In my work, I seek to express an idea or a feeling or to solicit an emotion from the viewer. Whether my work is representational or abstract, it is about feelings.


Counterlight. (October 19, 2008) retrieved on June 22, 2013 from http://counterlightsrantsandblather1.blogspot.ca/2008/10/beginning-of-abstract-painting.html

Maisel, Eric (2000). The Creativity Book, Jeremy P. Tarcher, New York, NY.

© Carla Weaver 2013

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June 21,2013
Using the 12 Steps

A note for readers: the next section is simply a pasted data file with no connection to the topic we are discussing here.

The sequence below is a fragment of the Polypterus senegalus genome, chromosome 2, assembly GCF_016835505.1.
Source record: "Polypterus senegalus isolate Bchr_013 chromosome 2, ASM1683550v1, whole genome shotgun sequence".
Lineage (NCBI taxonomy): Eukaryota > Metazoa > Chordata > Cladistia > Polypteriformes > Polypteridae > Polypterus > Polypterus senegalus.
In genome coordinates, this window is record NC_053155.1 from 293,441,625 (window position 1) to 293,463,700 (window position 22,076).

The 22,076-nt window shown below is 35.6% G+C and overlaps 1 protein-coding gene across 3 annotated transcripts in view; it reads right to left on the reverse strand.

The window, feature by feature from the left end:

I have recently been facilitating a 12 step group as part of my doctoral program practicum. What I have realized again and again is that the 12 steps provide a valuable framework for living life whether one suffers from an addiction or not. They provide structure and guidance for living a balanced and wholesome life. Many people find it difficult to manage their lives or have no one to use as a sounding board. The 12 step programs provide the guidance, are tested, and lead to success and serenity when worked and followed. People with the most severe addictions and problems have been able to set their lives on a new and better path by working the steps. Meetings with other people who share the same issue add support to working the steps. There are groups for drug and alcohol addiction (AA and NA); groups for families and friends of people with addictions (ALANON, CODA, ACOA); groups for people with eating disorders (OA); and groups to support artists' struggles to express their creativity (ARTS). I cannot say enough good things about these groups and the support that they provide. Here are some links if you think that you could be helped by a 12 step program: